Cabral: Writing is more than therapy

Emilio Cabral, Columnist

Content warning: This story contains mentions of conversion therapy.

I was 15 years old when my mother asked me if I was gay.

The copy of André Aciman’s “Call Me by Your Name” I borrowed from my sophomore English teacher sits in her lap, and tears slide down her cheeks, dripping onto the cover of the book as she rocks back and forth in her favorite rocking chair. A dozen lies spring to mind, but what comes out of my mouth is the truth. Syllable by syllable, word by word and sentence by sentence, I break my mother’s heart. By the time I finish, I am crying too. My hands shake as I reach for her, but I barely graze the cold skin of her hands when she stands and shuffles to her room, leaving me alone with Elio Perlman and his tragic love affair. 

Two weeks later, I am in a too-cheerful room with a therapist whom I have decided to hate on sight and principle. The couch I am sitting on is pink, the walls are pastel yellow and the therapist’s dress boasts a rainbow-colored polka dot pattern. It would be funny if she wasn’t the therapist my parents sent me to in the hopes that my “sudden” homosexual tendencies were the result of stress, depression or teen angst. She tries to get me to open up chirping at me in a lilting voice that pounds against my head like a sledgehammer but I pull out a notebook and a pencil from where I’ve smuggled them in the waistband of my jeans and tally the number of times my mother said we were only going out for ice cream.

I was 17 years old when I wrote down every use of the word “therapy” in Garrard Conley’s memoir “Boy Erased: A Memoir.” 

When Conley’s parents use it as a synonym for “cure,” my stomach turns. When the people at Love in Action, a gay conversion therapy program, use it as a synonym for divine will, I clench my teeth. When Conley uses it as a synonym for “pain,” I throw the book against my wall. The word “therapy” connects us in a way that no two people should ever have to be connected.

Every time I flip a page, my thumb burns with the sensation of a papercut. But instead of blood, what comes out is memory, and I put a hand over my mouth to muffle my sobs as I wonder how close I myself came to being able to write “Boy Erased: A Memoir.”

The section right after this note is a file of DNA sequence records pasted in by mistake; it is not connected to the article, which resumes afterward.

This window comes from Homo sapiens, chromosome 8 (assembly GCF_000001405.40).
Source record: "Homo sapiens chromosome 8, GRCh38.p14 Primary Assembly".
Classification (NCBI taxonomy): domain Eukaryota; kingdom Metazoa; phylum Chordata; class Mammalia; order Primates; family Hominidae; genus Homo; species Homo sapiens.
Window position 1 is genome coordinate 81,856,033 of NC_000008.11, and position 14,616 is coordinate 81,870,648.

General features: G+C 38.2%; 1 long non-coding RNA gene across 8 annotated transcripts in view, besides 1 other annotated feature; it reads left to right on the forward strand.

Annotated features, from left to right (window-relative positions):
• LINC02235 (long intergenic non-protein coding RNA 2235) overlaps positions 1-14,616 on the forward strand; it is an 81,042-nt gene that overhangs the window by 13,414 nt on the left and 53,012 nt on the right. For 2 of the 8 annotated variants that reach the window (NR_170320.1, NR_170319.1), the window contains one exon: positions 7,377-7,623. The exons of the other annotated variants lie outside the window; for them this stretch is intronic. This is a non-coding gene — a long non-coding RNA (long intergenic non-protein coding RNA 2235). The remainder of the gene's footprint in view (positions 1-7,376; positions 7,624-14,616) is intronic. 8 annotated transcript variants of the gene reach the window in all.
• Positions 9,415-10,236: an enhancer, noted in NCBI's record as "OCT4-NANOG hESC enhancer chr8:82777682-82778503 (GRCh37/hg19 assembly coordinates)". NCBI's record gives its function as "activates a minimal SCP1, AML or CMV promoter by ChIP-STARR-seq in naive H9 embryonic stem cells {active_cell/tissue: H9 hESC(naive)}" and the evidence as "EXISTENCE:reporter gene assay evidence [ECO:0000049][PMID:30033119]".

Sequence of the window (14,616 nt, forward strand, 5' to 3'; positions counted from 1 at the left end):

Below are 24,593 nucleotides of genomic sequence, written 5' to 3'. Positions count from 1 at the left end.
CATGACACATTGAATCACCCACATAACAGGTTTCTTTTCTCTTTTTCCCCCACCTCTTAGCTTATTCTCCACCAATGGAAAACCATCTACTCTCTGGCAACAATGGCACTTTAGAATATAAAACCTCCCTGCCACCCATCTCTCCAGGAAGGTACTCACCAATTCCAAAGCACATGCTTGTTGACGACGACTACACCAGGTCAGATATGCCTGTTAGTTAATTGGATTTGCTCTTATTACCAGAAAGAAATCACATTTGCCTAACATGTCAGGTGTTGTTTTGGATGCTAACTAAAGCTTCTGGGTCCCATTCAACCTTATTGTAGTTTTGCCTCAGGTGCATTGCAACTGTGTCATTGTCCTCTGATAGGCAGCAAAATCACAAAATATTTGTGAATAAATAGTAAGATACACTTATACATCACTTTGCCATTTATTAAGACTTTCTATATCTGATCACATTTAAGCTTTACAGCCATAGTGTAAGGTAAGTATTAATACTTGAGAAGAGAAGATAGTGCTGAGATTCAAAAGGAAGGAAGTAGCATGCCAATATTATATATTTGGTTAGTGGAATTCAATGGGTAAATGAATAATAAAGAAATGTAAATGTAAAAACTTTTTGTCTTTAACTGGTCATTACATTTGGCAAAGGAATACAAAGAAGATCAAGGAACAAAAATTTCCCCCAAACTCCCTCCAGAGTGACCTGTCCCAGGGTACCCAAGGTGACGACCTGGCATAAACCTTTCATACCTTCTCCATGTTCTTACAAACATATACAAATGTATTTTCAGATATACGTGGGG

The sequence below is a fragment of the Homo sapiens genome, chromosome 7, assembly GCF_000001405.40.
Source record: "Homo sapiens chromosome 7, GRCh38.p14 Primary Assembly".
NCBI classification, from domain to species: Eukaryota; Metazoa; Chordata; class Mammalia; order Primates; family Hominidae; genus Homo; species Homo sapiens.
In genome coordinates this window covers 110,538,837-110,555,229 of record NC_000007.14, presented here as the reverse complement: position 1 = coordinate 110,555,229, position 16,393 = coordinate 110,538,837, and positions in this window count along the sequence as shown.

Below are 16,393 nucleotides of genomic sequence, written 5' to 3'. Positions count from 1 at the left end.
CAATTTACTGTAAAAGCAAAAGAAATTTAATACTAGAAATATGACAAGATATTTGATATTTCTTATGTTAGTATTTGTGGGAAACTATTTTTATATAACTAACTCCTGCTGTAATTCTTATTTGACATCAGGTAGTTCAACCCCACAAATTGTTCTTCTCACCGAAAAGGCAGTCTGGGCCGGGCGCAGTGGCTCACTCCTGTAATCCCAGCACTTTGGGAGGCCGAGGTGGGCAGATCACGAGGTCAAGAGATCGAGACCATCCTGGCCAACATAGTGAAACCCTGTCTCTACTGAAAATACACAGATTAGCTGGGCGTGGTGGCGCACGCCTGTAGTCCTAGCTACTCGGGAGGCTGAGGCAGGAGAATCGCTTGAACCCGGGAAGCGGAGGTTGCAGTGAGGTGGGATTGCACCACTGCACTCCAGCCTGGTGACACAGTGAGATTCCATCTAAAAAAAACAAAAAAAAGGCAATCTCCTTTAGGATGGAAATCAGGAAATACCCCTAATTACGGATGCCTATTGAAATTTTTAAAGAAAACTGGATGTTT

I was 19 years old, and in the middle of my application to be a creative writing major, when someone told me writers need to learn writing is not a replacement for therapy.

Not only does the comment make me flinch, it implies that I am broken and attention-seeking. It implies that my writing derives its worth from someone else’s approval. It implies that the sole purpose of my writing is to provide an outlet for my emotions.

And while the walls of my room are indeed covered in sticky notes where I’ve written down the intrusive thoughts that wake me up in the middle of the night, the reality is that there is no box big enough to fit every single niche that writing fills in my life. 

I write to immortalize experiences that, for better or worse, have changed my life. I write in an attempt to hold on to what I’ve lost. I write to create stories that might make people feel seen.

And even if I choose to write about my time in a pastel yellow room with a bubbly therapist, what makes my writing more juvenile, less impressive, than heart-wrenching works like “On Earth We’re Briefly Gorgeous” by Ocean Vuong which recount tales of abuse, addiction and familial trauma? 

Perhaps this piece will only vindicate those who believe writers use their art as a sort of blood-letting — a dumping of their emotional trauma onto their readers that turns them into unwilling therapists. But, while I’ve shared why the word “therapy” will always make me flinch, nothing I’ve written here is meant to imply that it is something innately harmful. Instead, I simply want to show how foolish it is to try and claim that writers believe that the words “writing” and “therapy” — which hold different meanings and significance for different people — are somehow the same. 

Emilio Cabral is a Weinberg sophomore. He can be contacted at [email protected]. If you would like to respond publicly to this op-ed, send a Letter to the Editor to [email protected]. The views expressed in this piece do not necessarily reflect the views of all staff members of The Daily Northwestern.